It turned out to be an auspicious evening. One of the principles that the group came up with is what Conservation International now calls “direct connection”—the link between international conservation and America’s economic and national security. “We set out to bring this rationale to members of Congress,” Ford explains, “that it was vital that funding for international conservation continue, because when there’s an ecological disaster—failure of food crops, failure of food sources, cutting down too much of the forest—very often it becomes a national security issue.
The big idea is that nature can sustain the human population; we can avert critical conflicts that could potentially result in terrorism or warfare. “What makes direct connection so palpable and powerful now,” he says, “is that people are seeing this geometric progression of the failure of nature to be able to support people in places where it’s been abused. Whereas they thought it would take years to develop, the environmental crisis has become a problem for their own children. Now they are seeing it in their economic face.”
Flash-forward to a chilly evening in New York this past May, in a galaxy far away from Jackson Hole, when Ford the superstar activist took the stage at the 16th annual Conservation International dinner as a guest of honor, along with former Secretary of State Hillary Clinton.
After an introductory lovefest, Clinton told the crowd a story of being in Cape Town last summer and walking into her hotel. “Out from behind a big potted plant,” she said with a laugh, “emerges Harrison with, you know, moss growing out of his head. But there he was, to hand me a position paper on the oceans.” For a riveting 45 minutes in the ballroom of The Plaza Hotel, Clinton and Ford conversed on such topics as the melting of the polar ice caps, the potentially devastating effect of dams on the Mekong River, and the poaching of African elephants.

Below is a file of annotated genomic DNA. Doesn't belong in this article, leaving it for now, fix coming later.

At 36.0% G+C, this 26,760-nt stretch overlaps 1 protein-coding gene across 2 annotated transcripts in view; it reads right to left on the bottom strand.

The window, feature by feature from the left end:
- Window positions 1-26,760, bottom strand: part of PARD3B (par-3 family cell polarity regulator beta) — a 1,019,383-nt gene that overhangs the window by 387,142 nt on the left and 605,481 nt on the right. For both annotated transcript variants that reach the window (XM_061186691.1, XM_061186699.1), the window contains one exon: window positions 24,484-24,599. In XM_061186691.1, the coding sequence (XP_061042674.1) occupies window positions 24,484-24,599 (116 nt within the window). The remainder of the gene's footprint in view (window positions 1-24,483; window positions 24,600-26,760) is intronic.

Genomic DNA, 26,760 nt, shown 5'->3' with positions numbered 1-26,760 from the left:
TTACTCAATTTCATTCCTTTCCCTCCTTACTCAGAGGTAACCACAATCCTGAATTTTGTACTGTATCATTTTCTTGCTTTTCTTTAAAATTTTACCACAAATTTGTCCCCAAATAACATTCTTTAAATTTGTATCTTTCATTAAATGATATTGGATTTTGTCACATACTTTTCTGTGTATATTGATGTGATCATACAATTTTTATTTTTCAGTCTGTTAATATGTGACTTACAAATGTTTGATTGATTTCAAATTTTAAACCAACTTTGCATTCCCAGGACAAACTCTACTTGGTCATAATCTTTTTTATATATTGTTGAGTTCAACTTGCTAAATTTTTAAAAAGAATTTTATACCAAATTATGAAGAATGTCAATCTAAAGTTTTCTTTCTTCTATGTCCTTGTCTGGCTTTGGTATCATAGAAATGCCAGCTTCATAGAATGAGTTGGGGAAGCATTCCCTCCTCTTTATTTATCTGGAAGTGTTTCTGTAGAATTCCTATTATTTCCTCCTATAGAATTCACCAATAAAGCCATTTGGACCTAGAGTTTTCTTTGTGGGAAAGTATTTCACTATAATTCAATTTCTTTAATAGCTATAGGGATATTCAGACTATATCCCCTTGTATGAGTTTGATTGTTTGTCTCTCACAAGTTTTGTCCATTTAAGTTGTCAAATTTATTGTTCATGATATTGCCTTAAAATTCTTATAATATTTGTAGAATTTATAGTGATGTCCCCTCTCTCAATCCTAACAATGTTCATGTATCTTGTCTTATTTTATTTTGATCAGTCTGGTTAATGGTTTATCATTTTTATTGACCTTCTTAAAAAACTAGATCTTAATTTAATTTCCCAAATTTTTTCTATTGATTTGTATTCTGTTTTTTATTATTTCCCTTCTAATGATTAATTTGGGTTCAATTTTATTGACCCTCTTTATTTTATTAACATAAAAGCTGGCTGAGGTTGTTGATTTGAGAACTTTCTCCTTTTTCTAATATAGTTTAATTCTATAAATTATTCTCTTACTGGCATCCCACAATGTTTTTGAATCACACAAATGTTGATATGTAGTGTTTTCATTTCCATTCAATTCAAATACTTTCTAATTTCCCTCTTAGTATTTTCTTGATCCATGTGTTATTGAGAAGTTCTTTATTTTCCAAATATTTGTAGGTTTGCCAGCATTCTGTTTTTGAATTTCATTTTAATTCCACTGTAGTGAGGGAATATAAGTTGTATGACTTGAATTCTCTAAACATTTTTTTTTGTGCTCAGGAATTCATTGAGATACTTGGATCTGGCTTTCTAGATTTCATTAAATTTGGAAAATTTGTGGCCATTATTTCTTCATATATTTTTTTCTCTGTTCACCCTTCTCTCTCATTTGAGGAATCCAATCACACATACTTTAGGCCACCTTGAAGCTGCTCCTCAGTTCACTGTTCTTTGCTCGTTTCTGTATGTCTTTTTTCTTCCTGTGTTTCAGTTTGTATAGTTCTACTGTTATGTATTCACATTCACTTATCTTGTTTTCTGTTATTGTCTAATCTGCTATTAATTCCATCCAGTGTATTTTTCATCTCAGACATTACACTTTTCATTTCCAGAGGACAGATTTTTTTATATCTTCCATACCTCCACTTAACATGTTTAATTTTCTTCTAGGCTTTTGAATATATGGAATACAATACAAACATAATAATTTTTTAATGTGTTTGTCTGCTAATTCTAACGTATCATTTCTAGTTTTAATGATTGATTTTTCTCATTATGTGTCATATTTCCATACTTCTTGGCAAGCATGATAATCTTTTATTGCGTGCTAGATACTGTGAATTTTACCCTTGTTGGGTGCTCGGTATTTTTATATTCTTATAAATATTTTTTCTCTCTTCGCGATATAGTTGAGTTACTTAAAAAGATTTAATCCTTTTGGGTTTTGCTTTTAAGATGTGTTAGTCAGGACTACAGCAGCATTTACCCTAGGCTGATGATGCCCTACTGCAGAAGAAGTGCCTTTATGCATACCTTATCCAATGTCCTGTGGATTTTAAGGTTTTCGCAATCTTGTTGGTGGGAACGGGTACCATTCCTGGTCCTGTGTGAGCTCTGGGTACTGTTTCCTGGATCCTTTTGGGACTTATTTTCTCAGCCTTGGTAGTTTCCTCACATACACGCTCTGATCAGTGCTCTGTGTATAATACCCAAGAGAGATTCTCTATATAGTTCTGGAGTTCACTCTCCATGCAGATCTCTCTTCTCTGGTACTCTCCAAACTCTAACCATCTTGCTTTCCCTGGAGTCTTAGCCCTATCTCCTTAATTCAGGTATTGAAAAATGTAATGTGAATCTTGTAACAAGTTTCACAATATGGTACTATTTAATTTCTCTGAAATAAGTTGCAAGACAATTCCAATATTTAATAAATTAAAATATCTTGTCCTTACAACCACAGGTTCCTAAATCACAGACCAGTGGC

At one point Ford, in his familiar slightly befuddled manner, realized that his microphone wasn’t working. “Show business,” he said with charming self-deprecation, “it still baffles me.” Nothing, of course, could be further from the truth. After nearly five decades in the business, Ford is best known for blockbuster franchise roles such as Indiana Jones, Jack Ryan, and Han Solo. In fact, rumors abound that he will reprise the part of the mercenary starship pilot in the next installment of the Star Wars series. Yet there is no doubt this superstar is eager for his audiences to understand that, just as his characters often are, we are in a race against time when it comes to the environment.
Many actors his age have settled into retirement, but Ford, as ruggedly handsome as ever, continues to play the leading man with ease. “I’m very happy to still be working,” he says. “When I imagined being an actor, I thought, Well, there are as many jobs for older people as there are for younger people. If you didn’t want to retire, you could work for as long as you were useful to the telling of a story. So I’m not worried about getting older. I’m fine with it. The kinds of roles that I’m playing now are as satisfying and interesting as anything I’ve done.”
Then and now, Ford represents the ordinary man who, through grit, hard work, and a bit of luck, triumphs over extraordinary circumstances—our quintessential American hero, on and off the screen.
Photography by Jeff Gale/Jeff Crawford